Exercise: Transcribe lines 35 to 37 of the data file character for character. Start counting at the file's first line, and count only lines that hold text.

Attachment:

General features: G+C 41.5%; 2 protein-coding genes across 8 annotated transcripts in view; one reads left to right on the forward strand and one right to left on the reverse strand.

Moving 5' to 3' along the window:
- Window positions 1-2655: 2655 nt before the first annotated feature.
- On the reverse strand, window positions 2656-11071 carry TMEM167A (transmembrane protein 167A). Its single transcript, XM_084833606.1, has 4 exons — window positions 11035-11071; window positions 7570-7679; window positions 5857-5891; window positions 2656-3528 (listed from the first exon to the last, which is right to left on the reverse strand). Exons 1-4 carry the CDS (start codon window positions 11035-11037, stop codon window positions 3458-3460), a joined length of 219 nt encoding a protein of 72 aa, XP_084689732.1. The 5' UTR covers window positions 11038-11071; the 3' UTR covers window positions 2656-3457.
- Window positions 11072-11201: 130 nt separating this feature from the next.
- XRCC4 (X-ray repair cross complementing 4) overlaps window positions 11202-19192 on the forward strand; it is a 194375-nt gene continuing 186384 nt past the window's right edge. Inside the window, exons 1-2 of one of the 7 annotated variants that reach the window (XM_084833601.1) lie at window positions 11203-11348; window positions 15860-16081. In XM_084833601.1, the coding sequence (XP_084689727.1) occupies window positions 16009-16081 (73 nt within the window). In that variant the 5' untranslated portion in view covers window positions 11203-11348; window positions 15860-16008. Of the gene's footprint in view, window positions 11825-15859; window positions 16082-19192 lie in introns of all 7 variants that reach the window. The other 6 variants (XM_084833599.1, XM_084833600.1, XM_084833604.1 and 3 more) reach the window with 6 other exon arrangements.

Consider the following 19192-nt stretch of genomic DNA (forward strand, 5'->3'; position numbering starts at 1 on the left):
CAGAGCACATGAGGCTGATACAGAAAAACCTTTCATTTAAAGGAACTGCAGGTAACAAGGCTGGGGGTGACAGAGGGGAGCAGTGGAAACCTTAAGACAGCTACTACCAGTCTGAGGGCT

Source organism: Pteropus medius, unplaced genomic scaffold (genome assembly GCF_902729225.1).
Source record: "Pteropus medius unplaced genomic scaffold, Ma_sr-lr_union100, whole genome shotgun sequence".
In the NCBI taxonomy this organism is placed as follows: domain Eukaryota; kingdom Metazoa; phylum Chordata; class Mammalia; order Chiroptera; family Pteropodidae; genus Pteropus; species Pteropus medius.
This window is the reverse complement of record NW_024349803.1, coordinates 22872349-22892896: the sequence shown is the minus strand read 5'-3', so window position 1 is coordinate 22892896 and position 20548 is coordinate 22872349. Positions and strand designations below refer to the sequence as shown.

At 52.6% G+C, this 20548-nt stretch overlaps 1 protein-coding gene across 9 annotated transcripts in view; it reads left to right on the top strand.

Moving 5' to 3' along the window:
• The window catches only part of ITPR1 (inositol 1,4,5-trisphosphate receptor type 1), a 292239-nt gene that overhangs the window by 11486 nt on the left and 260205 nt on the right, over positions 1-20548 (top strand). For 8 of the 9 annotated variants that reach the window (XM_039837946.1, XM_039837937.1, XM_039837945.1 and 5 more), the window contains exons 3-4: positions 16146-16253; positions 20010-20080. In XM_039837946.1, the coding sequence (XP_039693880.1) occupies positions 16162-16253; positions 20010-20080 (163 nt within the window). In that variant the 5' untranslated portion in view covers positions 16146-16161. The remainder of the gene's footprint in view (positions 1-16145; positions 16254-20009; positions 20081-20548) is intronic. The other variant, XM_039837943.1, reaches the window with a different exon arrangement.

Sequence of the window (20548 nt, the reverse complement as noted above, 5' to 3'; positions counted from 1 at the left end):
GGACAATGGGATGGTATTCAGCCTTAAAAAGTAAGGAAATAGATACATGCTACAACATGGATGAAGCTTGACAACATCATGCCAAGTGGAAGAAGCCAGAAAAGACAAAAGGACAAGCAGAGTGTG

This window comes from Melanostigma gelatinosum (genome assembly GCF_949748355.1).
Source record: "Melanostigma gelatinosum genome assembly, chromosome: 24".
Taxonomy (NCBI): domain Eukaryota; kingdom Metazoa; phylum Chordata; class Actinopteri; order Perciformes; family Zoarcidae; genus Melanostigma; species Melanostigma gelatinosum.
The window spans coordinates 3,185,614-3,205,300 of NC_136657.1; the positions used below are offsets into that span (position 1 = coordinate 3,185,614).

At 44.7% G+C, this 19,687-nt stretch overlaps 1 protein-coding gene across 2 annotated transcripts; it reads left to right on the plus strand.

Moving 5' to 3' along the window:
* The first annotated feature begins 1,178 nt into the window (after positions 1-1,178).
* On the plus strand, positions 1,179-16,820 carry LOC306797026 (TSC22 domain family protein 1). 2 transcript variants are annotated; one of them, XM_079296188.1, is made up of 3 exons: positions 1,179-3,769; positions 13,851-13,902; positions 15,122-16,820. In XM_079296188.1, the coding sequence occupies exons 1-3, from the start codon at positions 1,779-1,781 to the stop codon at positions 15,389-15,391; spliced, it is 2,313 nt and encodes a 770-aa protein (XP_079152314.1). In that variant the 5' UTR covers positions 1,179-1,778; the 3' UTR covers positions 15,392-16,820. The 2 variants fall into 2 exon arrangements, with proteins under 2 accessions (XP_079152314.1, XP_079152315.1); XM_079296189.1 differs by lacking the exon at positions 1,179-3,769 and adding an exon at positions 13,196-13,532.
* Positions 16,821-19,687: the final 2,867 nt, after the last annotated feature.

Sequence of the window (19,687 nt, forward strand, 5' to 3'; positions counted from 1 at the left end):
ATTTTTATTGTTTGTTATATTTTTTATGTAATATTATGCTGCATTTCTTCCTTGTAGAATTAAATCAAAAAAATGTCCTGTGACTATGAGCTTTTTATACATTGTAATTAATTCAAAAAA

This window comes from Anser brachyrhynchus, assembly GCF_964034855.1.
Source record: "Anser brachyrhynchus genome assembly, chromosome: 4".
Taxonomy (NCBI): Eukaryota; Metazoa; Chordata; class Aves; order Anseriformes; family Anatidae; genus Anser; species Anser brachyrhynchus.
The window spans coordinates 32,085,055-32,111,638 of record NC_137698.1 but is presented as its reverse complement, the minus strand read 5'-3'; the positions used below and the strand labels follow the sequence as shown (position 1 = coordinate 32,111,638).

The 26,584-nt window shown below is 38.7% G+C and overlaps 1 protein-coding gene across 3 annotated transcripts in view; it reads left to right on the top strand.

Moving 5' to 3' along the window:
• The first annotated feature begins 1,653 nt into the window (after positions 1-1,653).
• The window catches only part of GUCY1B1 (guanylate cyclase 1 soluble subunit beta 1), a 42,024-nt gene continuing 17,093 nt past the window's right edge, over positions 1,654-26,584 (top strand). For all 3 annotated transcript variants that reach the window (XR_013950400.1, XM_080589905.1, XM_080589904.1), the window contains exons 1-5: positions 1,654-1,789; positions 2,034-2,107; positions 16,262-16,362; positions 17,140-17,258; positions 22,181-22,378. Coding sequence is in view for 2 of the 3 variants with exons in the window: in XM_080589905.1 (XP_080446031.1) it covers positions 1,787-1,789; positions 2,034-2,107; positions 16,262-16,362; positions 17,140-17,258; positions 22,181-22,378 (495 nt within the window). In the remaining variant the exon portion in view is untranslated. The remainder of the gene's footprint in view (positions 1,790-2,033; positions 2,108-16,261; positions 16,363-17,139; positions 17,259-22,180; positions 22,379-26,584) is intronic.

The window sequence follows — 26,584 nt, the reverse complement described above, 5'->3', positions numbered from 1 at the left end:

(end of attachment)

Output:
• The first annotated feature begins 1,653 nt into the window (after positions 1-1,653).
• The window catches only part of GUCY1B1 (guanylate cyclase 1 soluble subunit beta 1), a 42,024-nt gene continuing 17,093 nt past the window's right edge, over positions 1,654-26,584 (top strand). For all 3 annotated transcript variants that reach the window (XR_013950400.1, XM_080589905.1, XM_080589904.1), the window contains exons 1-5: positions 1,654-1,789; positions 2,034-2,107; positions 16,262-16,362; positions 17,140-17,258; positions 22,181-22,378. Coding sequence is in view for 2 of the 3 variants with exons in the window: in XM_080589905.1 (XP_080446031.1) it covers positions 1,787-1,789; positions 2,034-2,107; positions 16,262-16,362; positions 17,140-17,258; positions 22,181-22,378 (495 nt within the window). In the remaining variant the exon portion in view is untranslated. The remainder of the gene's footprint in view (positions 1,790-2,033; positions 2,108-16,261; positions 16,363-17,139; positions 17,259-22,180; positions 22,379-26,584) is intronic.

The window sequence follows — 26,584 nt, the reverse complement described above, 5'->3', positions numbered from 1 at the left end: